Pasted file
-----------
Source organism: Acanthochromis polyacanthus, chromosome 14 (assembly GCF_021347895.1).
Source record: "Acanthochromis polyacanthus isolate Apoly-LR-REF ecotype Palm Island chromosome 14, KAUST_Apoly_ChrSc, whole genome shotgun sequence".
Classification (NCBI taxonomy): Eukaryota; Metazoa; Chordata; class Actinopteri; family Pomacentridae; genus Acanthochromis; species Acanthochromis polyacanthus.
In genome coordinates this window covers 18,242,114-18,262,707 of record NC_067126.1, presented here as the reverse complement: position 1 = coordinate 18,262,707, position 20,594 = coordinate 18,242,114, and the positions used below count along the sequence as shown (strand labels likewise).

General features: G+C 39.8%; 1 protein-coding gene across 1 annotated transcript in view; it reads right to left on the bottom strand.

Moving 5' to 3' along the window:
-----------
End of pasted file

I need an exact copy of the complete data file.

Source organism: Acanthochromis polyacanthus, chromosome 14 (assembly GCF_021347895.1).
Source record: "Acanthochromis polyacanthus isolate Apoly-LR-REF ecotype Palm Island chromosome 14, KAUST_Apoly_ChrSc, whole genome shotgun sequence".
Classification (NCBI taxonomy): Eukaryota; Metazoa; Chordata; class Actinopteri; family Pomacentridae; genus Acanthochromis; species Acanthochromis polyacanthus.
In genome coordinates this window covers 18,242,114-18,262,707 of record NC_067126.1, presented here as the reverse complement: position 1 = coordinate 18,262,707, position 20,594 = coordinate 18,242,114, and the positions used below count along the sequence as shown (strand labels likewise).

General features: G+C 39.8%; 1 protein-coding gene across 1 annotated transcript in view; it reads right to left on the bottom strand.

Moving 5' to 3' along the window: